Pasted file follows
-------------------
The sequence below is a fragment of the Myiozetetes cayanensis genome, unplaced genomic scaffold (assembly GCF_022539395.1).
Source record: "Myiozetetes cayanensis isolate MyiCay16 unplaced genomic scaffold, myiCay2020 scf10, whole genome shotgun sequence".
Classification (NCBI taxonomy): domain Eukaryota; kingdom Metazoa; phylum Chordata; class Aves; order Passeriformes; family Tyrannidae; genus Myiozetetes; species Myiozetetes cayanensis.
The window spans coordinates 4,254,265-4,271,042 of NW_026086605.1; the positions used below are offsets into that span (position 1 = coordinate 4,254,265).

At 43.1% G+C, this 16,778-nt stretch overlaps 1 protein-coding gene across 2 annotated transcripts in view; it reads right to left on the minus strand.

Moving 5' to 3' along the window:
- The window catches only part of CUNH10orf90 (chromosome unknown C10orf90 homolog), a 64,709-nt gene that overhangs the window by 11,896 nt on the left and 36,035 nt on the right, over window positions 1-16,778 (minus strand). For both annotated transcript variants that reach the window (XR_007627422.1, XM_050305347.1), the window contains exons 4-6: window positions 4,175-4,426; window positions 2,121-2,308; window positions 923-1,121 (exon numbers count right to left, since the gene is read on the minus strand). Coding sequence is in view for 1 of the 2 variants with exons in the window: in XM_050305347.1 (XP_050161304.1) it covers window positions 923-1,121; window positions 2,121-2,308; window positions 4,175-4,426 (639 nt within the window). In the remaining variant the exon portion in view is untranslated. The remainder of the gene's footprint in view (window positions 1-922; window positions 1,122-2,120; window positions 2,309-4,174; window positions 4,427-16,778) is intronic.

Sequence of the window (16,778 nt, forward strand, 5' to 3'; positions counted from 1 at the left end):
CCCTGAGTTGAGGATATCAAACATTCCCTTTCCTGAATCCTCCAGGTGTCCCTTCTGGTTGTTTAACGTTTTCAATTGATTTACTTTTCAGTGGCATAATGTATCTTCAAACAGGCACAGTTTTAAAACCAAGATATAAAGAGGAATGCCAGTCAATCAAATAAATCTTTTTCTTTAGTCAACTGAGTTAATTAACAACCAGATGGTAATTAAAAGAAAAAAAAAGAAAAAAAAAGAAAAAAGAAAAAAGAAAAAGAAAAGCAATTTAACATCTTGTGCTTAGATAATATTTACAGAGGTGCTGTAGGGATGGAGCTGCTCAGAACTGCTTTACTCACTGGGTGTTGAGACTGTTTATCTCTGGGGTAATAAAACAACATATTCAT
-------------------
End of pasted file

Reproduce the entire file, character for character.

The sequence below is a fragment of the Myiozetetes cayanensis genome, unplaced genomic scaffold (assembly GCF_022539395.1).
Source record: "Myiozetetes cayanensis isolate MyiCay16 unplaced genomic scaffold, myiCay2020 scf10, whole genome shotgun sequence".
Classification (NCBI taxonomy): domain Eukaryota; kingdom Metazoa; phylum Chordata; class Aves; order Passeriformes; family Tyrannidae; genus Myiozetetes; species Myiozetetes cayanensis.
The window spans coordinates 4,254,265-4,271,042 of NW_026086605.1; the positions used below are offsets into that span (position 1 = coordinate 4,254,265).

At 43.1% G+C, this 16,778-nt stretch overlaps 1 protein-coding gene across 2 annotated transcripts in view; it reads right to left on the minus strand.

Moving 5' to 3' along the window:
- The window catches only part of CUNH10orf90 (chromosome unknown C10orf90 homolog), a 64,709-nt gene that overhangs the window by 11,896 nt on the left and 36,035 nt on the right, over window positions 1-16,778 (minus strand). For both annotated transcript variants that reach the window (XR_007627422.1, XM_050305347.1), the window contains exons 4-6: window positions 4,175-4,426; window positions 2,121-2,308; window positions 923-1,121 (exon numbers count right to left, since the gene is read on the minus strand). Coding sequence is in view for 1 of the 2 variants with exons in the window: in XM_050305347.1 (XP_050161304.1) it covers window positions 923-1,121; window positions 2,121-2,308; window positions 4,175-4,426 (639 nt within the window). In the remaining variant the exon portion in view is untranslated. The remainder of the gene's footprint in view (window positions 1-922; window positions 1,122-2,120; window positions 2,309-4,174; window positions 4,427-16,778) is intronic.

Sequence of the window (16,778 nt, forward strand, 5' to 3'; positions counted from 1 at the left end):
CCCTGAGTTGAGGATATCAAACATTCCCTTTCCTGAATCCTCCAGGTGTCCCTTCTGGTTGTTTAACGTTTTCAATTGATTTACTTTTCAGTGGCATAATGTATCTTCAAACAGGCACAGTTTTAAAACCAAGATATAAAGAGGAATGCCAGTCAATCAAATAAATCTTTTTCTTTAGTCAACTGAGTTAATTAACAACCAGATGGTAATTAAAAGAAAAAAAAAGAAAAAAAAAGAAAAAAGAAAAAAGAAAAAGAAAAGCAATTTAACATCTTGTGCTTAGATAATATTTACAGAGGTGCTGTAGGGATGGAGCTGCTCAGAACTGCTTTACTCACTGGGTGTTGAGACTGTTTATCTCTGGGGTAATAAAACAACATATTCAT